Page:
About Me

Demagogues in the Constitutional Order

My book project argues that the United States Constitution displaces a classical conception of demagoguery which is ‘moralistic’ in that it situates responsibility for demagoguery in the character and choices of a particular orator. In the modern conception with which the U.S. Constitution displaces the classical alternative, demagoguery is no longer defined as a consequence of moral depravity because political actions are no longer viewed primarily in light of the upright or shameful intentions that are purported to be responsible for them. Instead, the Constitution directs our attention to the merits of the rationale the orator develops to justify public conduct. In this conception, demagogic rhetorical tactics can be justified if integrated into a broader political argument and strategy. Further, the Constitution establishes different offices—Congress, the presidency, and the Court—from each of which characteristic duties and responsibilities can be inferred. Demonstrating that each office entails different rhetorical responsibilities as well, the book uses case studies to illustrate how to evaluate uses of demagogic rhetoric on the part of individual officeholders.

 

Teaching

I have experience teaching in-person, hybrid, and remote classes. My courses utilize Canvas and Zoom as much as possible and I regularly host the authors of texts which students are currently reading for that course.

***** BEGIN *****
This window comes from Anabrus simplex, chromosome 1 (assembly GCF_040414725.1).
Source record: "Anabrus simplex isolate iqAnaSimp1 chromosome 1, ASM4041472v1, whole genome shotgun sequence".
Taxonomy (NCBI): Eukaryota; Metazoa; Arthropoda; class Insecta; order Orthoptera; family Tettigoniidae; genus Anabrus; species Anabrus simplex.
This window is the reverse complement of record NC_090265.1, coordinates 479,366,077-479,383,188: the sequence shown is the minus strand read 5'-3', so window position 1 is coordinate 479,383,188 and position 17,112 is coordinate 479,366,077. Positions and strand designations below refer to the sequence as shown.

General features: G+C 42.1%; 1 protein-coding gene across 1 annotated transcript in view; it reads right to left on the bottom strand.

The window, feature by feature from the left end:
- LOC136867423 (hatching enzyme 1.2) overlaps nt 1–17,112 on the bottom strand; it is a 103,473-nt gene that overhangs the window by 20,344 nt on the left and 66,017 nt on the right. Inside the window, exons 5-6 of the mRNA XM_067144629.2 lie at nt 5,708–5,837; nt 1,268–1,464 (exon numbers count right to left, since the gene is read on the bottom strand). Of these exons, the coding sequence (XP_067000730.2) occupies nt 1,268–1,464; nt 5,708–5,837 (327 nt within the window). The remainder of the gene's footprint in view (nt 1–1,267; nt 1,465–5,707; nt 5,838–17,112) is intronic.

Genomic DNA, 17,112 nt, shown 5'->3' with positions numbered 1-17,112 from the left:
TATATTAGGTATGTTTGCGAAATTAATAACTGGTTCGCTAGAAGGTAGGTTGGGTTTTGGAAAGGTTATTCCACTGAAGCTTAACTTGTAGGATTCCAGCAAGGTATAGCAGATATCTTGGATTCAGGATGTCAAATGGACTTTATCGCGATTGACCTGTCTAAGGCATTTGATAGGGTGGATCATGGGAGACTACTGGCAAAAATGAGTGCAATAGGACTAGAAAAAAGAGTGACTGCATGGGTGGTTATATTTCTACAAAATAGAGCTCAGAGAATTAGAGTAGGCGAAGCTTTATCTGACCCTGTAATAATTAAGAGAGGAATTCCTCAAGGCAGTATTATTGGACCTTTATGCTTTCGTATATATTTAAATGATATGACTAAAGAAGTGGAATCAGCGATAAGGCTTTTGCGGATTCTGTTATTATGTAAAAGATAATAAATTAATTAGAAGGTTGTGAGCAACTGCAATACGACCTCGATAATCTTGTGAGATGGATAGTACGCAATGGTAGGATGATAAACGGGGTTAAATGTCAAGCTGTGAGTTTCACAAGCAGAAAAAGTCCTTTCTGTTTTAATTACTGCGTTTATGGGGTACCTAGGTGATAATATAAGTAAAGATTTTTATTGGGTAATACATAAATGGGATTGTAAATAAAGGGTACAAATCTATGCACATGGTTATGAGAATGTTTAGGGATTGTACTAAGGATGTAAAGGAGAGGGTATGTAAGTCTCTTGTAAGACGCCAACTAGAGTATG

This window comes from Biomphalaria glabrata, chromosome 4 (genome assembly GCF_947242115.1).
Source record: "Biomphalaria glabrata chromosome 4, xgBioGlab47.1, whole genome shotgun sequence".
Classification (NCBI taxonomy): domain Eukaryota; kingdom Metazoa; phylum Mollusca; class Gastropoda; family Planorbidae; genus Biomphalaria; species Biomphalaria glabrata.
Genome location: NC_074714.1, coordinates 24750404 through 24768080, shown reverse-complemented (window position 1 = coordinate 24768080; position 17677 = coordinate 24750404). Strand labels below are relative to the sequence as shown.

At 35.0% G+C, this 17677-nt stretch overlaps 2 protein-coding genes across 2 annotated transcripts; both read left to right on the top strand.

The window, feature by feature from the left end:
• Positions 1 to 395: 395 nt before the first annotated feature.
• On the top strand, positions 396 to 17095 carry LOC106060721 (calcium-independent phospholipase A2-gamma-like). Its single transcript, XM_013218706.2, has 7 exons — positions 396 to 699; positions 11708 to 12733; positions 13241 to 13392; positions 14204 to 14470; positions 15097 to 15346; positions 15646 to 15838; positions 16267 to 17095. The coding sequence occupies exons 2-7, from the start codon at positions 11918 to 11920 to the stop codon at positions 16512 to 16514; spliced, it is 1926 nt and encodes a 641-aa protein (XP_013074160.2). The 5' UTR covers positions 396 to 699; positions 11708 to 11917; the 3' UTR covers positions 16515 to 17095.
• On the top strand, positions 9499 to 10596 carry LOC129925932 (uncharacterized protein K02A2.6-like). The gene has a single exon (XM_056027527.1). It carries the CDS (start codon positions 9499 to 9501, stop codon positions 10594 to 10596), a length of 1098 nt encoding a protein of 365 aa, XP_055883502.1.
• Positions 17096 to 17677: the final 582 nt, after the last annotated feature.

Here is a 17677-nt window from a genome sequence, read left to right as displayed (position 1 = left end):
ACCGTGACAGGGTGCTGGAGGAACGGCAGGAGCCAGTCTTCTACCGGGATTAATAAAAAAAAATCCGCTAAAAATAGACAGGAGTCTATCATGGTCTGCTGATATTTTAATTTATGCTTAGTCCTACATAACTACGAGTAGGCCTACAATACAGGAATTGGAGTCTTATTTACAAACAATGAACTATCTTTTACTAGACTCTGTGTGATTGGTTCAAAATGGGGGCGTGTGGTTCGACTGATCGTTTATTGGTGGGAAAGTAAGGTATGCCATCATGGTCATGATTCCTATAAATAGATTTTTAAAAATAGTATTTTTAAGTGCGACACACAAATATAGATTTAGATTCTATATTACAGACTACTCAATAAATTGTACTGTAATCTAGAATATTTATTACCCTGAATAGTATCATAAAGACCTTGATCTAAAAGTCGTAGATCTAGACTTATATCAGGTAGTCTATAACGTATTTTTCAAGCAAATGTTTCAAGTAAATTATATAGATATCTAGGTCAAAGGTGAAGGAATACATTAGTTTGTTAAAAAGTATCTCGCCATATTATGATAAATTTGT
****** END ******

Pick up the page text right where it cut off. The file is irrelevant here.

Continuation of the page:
Williams College

 

"Demagoguery and Populism in Contemporary Perspective," Spring 2021. Upper-level undergraduate course of my own design surveying contemporary literature on demagoguery and populism and examining recent and historical case studies.

 

"Leadership in American Political Development," Spring 2021. Upper-level undergraduate course of my own design examining the causes of American political development, with a particular emphasis on the role of leadership in regime transformation.

"Conspiracy Theories in American Politics," Fall 2020. Upper-level undergraduate course of my own design on the history and nature of conspiracy theories in American politics.


"Introduction to Leadership Studies," Fall 2020. Lower-level undergraduate course introducing the subject of leadership through classic and contemporary scholarly texts as well as historical case studies.


 

University of Texas - Austin


"Introduction to American Government," Spring 2020. Undergraduate course outlining the main features of American politics, including the Founding and Constitution, federalism, Congress, the presidency, and the Courts, campaigns and elections, media, bureaucracy, and policy making.

Teaching Evaluations

Overall instructor rating: 4.6/5

Overall course rating: 4.5/5

 

Funding

UT Graduate School Dissertation Fellowship

UT College of Liberal Arts Summer Fellowship

Jack Miller Center Summer Fellowship
University of Konstanz Research Grant
Charles Koch Foundation Dissertation Grant
UT Recurring Recruitment Fellowship
UT Center for European Studies Teaching Fellowship
Jefferson Center for Core Texts and Ideas Scholarship
Clements Center Graduate Fellowship
Hertog Political Studies Fellowship

 

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